I want to start this confession with a disclaimer: I have a boyfriend who I have been dating for two and a half years. It is a relationship that I have poured more love, commitment and concern into than any of my previous ones put together, and he does the same. He listens sincerely to all the problems I unload on him, even when it’s the same stale series of issues over and over again. Our biggest fight has only led to about 10 minutes of oh-so-mature silent treatment. We even have embarrassing nicknames for each other that I know better than to publish here. I know I am lucky to have this sort of relationship and I cherish every moment of it. I wouldn’t trade it for anything. Even though Jake Gyllenhaal is my “Get Out of Jail Free” exception, if he came calling in his “Prince of Persia” regalia, I know I couldn’t act on it. Now that has to be love.
And yet, I’m jealous of you—you giggly new couples with your adorably awkward first dates and timid hand-holding.
I see you everywhere, mostly because you are so easy to spot. The giddy excitement that radiates from the forming of fresh love is hard to ignore, but you guys also make it pretty obvious. Insane amounts of PDA seem to be your neon sign to let people know that your relationship is just starting. Every surface appears to be a perfect pedestal to show off how extremely into each other the two of you are.
It’s not that I’m ever drawn to the allure of a new man. I just crave that enchanting feeling that thrives at the beginning of a relationship. I wouldn’t mind a chance to go back.
See, I have been exactly where you are at this moment. I probably exchanged precious pecks in the same line at Whole Foods. I remember what it was like when each kiss was an event, a piece of film you continually have on playback in your head. I felt the same excited stomach drop each time he called and I realized that this might mean he would keep calling for the foreseeable future. I have stood at the toll bridge of love and hurriedly collected the magical moments and grand expectations of a new relationship so I could put them together to pay for a more long-term one promised on the other side. But now that I’ve made it through, something about the other side looks awfully appealing.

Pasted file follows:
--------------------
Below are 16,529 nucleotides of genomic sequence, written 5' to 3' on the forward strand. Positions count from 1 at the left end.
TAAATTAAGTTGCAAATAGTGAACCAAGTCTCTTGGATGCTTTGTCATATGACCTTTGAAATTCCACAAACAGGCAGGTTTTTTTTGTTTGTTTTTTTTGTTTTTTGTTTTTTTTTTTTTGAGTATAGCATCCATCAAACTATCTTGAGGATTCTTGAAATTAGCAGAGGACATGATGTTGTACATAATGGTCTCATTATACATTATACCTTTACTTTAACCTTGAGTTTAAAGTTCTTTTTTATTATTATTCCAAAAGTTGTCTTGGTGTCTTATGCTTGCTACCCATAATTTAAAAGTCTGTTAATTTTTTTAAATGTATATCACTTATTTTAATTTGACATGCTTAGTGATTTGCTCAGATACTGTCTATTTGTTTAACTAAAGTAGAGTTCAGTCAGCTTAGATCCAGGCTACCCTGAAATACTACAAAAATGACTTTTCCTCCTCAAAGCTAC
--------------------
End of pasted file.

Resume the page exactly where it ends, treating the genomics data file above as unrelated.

I would never sacrifice what I have now—that is not what I’m saying here. What I want is a chance to go back to the first dates my boyfriend and I had. There are times I miss the thrill of not knowing how a night between us would end. People tell me they want the relationship I have and I hope they find the same happiness. But that doesn’t mean I don’t sit and listen to their stories of crushes, first dates, insane excitement for seeing their guy again and feel a twinge of jealously.
So new couples, that is why I am telling you not to rush into making what you have something serious. Enjoy the excitement of not knowing everything about each other, especially the annoying stuff. Relish that moment when you are content with all of a person—once you reveal everything, the mystery is not easily replicated. The fantastic sensation of suspense and surprise that accompanies your dates will become rarer as your lives meld together. Ride the roller coaster, and instead of freaking out about every foot you go up the big hill, relish that you don’t know the twists and turns yet. Once you do, it won’t be nearly as thrilling.
Too often, dating feels like a race towards a committed relationship. But there are many people who have crossed the finish line and wouldn’t mind going back. At least I wouldn’t. How about you?